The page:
Why Learn French Vocabulary Through Cooking?

There are specific words that are primarily used for cooking

Like in English, a set of words applies to cooking and not much else. Often, a single action is described by different verbs depending on whether or not the situation involves cooking. For example, étaler means to spread out something generally, but tartiner means to spread something food-related, like butter.

Such confusion also exists for nouns, cookware in particular. The English word “pot” can be translated as casserole if it has handles, marmite if it’s big and deep, fait-tout if it isn’t very deep, or simply pot if used for food storage. Such a rich vocabulary illustrates the importance of food in France.

The French spend a lot of time cooking

It may seem like reinventing the wheel learning a new set of vocab just for cooking. I mean, you could just use general words, and people will probably understand what you mean, but will you understand them? Will you be able to decipher restaurant menus or follow directions to cook something yourself? It’s best to commit some basic French cooking vocabulary to memory before you try to actually tackle a recette (recipe). More on that in just a moment.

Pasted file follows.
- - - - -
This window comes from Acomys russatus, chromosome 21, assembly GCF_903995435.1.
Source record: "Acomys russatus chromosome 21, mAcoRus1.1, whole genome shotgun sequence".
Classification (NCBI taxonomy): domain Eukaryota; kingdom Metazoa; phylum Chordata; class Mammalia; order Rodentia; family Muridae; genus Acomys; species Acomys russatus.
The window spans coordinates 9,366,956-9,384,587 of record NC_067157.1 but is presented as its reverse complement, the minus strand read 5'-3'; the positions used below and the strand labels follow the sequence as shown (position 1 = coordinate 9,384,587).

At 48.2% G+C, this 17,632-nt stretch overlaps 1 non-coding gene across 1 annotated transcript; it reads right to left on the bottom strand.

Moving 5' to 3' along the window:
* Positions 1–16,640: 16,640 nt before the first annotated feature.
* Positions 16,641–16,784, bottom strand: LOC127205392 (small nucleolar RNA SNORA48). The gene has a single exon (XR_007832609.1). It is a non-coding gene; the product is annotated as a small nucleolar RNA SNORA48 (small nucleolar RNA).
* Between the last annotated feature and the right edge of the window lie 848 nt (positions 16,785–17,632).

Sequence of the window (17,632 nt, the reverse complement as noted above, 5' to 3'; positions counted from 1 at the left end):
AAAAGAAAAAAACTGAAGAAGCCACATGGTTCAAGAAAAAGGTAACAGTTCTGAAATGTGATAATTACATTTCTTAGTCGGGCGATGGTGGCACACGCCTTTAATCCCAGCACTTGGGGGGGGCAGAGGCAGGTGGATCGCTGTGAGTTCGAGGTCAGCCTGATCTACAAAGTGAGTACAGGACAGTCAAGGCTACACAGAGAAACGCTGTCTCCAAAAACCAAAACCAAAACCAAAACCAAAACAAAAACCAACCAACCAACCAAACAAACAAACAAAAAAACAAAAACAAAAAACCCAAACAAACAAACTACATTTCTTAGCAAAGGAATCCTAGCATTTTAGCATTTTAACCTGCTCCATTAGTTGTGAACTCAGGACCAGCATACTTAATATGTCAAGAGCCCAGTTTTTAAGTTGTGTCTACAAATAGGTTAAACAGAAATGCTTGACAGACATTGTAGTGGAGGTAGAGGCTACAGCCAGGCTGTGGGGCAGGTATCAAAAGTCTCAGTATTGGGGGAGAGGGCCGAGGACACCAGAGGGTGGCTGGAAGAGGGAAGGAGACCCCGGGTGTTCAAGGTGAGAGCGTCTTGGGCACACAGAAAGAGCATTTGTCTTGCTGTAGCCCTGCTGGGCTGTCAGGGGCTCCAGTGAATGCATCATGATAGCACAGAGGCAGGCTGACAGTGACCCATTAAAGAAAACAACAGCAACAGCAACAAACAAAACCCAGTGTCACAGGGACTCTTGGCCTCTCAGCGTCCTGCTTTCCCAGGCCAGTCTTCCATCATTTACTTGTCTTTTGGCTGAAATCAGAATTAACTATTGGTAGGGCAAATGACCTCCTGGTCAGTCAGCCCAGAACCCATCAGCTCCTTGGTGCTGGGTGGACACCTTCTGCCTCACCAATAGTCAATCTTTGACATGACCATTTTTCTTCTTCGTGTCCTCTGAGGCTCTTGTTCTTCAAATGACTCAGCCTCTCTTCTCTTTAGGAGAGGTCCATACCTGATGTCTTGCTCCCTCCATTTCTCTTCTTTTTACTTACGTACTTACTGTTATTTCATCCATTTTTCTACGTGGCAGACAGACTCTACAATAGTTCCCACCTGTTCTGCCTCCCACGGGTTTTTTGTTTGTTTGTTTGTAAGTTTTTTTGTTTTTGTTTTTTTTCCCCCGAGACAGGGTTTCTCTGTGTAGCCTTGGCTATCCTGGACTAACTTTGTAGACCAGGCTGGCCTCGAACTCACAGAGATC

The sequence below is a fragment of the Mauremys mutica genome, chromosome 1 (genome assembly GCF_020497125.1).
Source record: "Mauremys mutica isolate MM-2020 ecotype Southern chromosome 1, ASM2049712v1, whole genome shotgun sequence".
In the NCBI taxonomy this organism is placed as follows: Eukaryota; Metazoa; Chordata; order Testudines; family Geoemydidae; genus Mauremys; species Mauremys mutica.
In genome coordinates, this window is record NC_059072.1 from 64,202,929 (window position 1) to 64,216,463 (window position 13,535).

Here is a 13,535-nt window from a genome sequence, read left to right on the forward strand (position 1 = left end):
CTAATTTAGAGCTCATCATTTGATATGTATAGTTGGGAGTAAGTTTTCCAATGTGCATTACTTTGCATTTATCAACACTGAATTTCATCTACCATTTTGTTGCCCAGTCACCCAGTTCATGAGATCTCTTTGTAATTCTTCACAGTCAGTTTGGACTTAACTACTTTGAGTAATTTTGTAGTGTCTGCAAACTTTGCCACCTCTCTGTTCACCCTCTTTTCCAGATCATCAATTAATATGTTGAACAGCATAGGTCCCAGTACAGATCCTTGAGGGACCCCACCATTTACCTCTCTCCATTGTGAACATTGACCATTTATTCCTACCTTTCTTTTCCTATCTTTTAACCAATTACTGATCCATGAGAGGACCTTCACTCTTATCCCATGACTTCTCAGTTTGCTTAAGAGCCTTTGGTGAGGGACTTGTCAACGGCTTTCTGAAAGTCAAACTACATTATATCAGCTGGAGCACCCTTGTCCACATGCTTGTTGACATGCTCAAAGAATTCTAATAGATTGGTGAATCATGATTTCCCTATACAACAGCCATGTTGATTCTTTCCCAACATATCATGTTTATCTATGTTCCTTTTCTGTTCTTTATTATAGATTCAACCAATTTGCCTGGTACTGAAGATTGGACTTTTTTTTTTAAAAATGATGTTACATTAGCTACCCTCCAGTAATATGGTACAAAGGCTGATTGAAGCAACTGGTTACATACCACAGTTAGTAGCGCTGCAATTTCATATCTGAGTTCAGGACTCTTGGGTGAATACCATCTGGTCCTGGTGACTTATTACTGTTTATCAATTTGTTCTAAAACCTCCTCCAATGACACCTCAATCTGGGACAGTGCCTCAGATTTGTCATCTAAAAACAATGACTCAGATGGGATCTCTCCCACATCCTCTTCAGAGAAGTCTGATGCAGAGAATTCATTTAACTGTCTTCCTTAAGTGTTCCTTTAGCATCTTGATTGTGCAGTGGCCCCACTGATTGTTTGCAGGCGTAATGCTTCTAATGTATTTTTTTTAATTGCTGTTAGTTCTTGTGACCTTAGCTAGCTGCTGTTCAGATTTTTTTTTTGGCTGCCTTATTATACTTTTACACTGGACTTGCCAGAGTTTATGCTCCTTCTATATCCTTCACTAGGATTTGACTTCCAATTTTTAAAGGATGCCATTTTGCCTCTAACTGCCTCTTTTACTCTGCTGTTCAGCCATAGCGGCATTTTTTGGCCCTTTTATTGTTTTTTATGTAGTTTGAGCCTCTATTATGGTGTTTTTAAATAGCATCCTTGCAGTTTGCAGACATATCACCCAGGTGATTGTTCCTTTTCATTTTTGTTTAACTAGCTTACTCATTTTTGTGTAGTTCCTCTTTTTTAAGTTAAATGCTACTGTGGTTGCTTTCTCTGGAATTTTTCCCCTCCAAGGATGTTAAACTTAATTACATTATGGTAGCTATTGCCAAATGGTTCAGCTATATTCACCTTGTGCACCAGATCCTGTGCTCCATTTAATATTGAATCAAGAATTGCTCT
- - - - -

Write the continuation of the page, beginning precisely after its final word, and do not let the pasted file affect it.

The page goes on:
Learning vocab with recipes helps you lose your fear of the imperative mood applied to the causative

French recipes frequently combine the imperative mood with the causative, an operation used to describe one person getting someone else to do something. In French, the causative starts with the verb faire (to do), which is followed by an infinitive. For example, “I made/had my brother prepare the meal” would be J’ai fait preparer le repas à mon frère.

Notice the presence of fait and à. In fact, recipes are one of many great real-world applications of the French you’re learning. You’ll often come across such verbs as…

faire chauffer — to heat (a food item)

faire revenir — to brown

faire cuire/frire — to cook/fry

faire dégorger — to eliminate excess water (in veggies)

faire leverto leaven (use yeast to make dough rise)

faire macérer — to steep

faire mariner — to marinate

These are often employed in the imperative mood by using the causative. For example:

Faites chauffer le lait. (Heat up the milk.)

But you’re literally saying, “Have the milk heated up.” The causative can be a stumbling block for learners, so practice whenever you can.

You can locate French recipes online and try following them, (converting from the metric system when necessary.)

 

(See the full article from its source at www.fluentu.com)

(Image: www.dailymail.co.uk)